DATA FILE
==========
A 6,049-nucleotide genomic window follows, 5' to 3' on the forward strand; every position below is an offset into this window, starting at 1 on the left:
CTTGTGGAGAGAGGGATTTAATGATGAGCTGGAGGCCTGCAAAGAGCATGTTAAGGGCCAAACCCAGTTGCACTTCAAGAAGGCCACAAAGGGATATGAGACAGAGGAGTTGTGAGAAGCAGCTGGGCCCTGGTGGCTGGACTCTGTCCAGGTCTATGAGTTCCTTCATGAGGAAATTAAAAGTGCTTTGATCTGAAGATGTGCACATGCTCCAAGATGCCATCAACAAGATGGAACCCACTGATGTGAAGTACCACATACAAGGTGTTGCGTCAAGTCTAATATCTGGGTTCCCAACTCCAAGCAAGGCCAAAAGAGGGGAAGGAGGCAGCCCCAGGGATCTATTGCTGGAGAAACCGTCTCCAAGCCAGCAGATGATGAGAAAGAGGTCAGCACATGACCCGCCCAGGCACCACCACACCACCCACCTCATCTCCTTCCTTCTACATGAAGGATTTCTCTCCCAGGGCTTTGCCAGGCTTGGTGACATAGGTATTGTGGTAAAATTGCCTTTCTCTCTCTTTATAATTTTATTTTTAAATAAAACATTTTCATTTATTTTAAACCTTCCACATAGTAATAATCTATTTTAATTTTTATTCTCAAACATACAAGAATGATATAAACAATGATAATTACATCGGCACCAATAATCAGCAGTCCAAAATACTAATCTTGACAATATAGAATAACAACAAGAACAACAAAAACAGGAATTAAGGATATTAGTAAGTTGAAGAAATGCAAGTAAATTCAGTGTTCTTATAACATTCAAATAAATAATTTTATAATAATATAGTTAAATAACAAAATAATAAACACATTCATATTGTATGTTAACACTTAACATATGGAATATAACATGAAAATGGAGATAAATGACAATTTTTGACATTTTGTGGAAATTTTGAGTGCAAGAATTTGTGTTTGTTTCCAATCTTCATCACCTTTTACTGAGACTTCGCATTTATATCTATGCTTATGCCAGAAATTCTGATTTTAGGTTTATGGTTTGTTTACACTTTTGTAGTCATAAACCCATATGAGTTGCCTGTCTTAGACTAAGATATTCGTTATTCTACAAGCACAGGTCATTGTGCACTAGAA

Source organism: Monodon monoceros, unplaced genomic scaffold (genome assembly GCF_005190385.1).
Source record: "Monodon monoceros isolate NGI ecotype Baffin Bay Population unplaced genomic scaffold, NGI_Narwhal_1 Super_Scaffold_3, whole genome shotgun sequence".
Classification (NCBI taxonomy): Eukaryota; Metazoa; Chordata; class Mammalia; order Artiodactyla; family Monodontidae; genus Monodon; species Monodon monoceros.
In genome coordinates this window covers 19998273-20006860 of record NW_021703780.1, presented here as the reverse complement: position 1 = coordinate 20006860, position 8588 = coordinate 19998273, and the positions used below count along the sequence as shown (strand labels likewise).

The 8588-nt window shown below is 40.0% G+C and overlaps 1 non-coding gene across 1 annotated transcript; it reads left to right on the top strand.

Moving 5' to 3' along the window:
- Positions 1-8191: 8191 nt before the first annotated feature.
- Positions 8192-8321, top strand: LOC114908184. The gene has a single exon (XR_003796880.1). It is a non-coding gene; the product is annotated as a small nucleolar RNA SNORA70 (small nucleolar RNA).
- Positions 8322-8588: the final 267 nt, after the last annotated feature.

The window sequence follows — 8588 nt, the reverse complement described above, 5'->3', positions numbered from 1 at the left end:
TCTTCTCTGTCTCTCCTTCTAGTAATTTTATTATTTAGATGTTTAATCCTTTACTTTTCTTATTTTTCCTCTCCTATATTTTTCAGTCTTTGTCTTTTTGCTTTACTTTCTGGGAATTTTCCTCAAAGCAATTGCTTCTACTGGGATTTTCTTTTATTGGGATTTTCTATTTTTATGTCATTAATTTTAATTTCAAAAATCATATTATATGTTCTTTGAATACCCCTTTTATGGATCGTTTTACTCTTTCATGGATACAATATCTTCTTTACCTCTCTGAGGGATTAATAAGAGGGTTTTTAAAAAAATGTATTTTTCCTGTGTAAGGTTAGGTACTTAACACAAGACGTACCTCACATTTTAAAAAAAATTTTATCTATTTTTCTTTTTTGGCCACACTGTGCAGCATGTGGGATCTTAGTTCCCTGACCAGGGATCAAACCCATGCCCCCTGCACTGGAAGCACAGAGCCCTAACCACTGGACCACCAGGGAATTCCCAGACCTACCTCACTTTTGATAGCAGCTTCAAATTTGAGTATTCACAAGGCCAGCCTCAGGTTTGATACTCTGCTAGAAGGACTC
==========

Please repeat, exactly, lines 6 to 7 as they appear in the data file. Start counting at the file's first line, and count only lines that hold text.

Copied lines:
In genome coordinates this window covers 19998273-20006860 of record NW_021703780.1, presented here as the reverse complement: position 1 = coordinate 20006860, position 8588 = coordinate 19998273, and the positions used below count along the sequence as shown (strand labels likewise).

The 8588-nt window shown below is 40.0% G+C and overlaps 1 non-coding gene across 1 annotated transcript; it reads left to right on the top strand.